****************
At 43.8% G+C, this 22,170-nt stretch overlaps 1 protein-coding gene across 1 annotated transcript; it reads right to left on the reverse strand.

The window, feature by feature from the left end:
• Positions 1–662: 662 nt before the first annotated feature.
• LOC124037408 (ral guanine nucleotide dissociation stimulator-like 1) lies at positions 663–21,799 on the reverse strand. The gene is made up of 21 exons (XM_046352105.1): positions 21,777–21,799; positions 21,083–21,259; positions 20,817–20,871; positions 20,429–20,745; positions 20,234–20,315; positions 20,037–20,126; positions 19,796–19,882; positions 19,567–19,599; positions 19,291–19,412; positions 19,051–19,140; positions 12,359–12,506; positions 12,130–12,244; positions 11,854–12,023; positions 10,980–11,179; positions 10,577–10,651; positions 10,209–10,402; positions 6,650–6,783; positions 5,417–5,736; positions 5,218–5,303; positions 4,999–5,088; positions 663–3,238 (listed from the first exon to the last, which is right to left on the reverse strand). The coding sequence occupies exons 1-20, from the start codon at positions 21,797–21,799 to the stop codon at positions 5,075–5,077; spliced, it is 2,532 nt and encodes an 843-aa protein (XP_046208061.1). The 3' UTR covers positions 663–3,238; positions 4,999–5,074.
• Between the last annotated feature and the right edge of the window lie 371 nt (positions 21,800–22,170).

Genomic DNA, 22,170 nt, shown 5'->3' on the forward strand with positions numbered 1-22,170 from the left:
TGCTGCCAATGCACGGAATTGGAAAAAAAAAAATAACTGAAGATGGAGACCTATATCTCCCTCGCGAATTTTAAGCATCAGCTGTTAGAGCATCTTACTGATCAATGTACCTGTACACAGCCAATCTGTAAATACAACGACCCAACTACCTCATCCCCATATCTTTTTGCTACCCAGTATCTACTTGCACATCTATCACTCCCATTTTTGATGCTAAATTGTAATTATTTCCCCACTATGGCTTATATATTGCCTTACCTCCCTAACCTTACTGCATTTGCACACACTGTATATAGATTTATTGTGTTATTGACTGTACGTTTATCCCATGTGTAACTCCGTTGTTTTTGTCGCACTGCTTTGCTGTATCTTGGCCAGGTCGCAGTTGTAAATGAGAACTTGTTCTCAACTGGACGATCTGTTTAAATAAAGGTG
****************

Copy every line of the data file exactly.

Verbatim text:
At 43.8% G+C, this 22,170-nt stretch overlaps 1 protein-coding gene across 1 annotated transcript; it reads right to left on the reverse strand.

The window, feature by feature from the left end:
• Positions 1–662: 662 nt before the first annotated feature.
• LOC124037408 (ral guanine nucleotide dissociation stimulator-like 1) lies at positions 663–21,799 on the reverse strand. The gene is made up of 21 exons (XM_046352105.1): positions 21,777–21,799; positions 21,083–21,259; positions 20,817–20,871; positions 20,429–20,745; positions 20,234–20,315; positions 20,037–20,126; positions 19,796–19,882; positions 19,567–19,599; positions 19,291–19,412; positions 19,051–19,140; positions 12,359–12,506; positions 12,130–12,244; positions 11,854–12,023; positions 10,980–11,179; positions 10,577–10,651; positions 10,209–10,402; positions 6,650–6,783; positions 5,417–5,736; positions 5,218–5,303; positions 4,999–5,088; positions 663–3,238 (listed from the first exon to the last, which is right to left on the reverse strand). The coding sequence occupies exons 1-20, from the start codon at positions 21,797–21,799 to the stop codon at positions 5,075–5,077; spliced, it is 2,532 nt and encodes an 843-aa protein (XP_046208061.1). The 3' UTR covers positions 663–3,238; positions 4,999–5,074.
• Between the last annotated feature and the right edge of the window lie 371 nt (positions 21,800–22,170).

Genomic DNA, 22,170 nt, shown 5'->3' on the forward strand with positions numbered 1-22,170 from the left:
TGCTGCCAATGCACGGAATTGGAAAAAAAAAAATAACTGAAGATGGAGACCTATATCTCCCTCGCGAATTTTAAGCATCAGCTGTTAGAGCATCTTACTGATCAATGTACCTGTACACAGCCAATCTGTAAATACAACGACCCAACTACCTCATCCCCATATCTTTTTGCTACCCAGTATCTACTTGCACATCTATCACTCCCATTTTTGATGCTAAATTGTAATTATTTCCCCACTATGGCTTATATATTGCCTTACCTCCCTAACCTTACTGCATTTGCACACACTGTATATAGATTTATTGTGTTATTGACTGTACGTTTATCCCATGTGTAACTCCGTTGTTTTTGTCGCACTGCTTTGCTGTATCTTGGCCAGGTCGCAGTTGTAAATGAGAACTTGTTCTCAACTGGACGATCTGTTTAAATAAAGGTG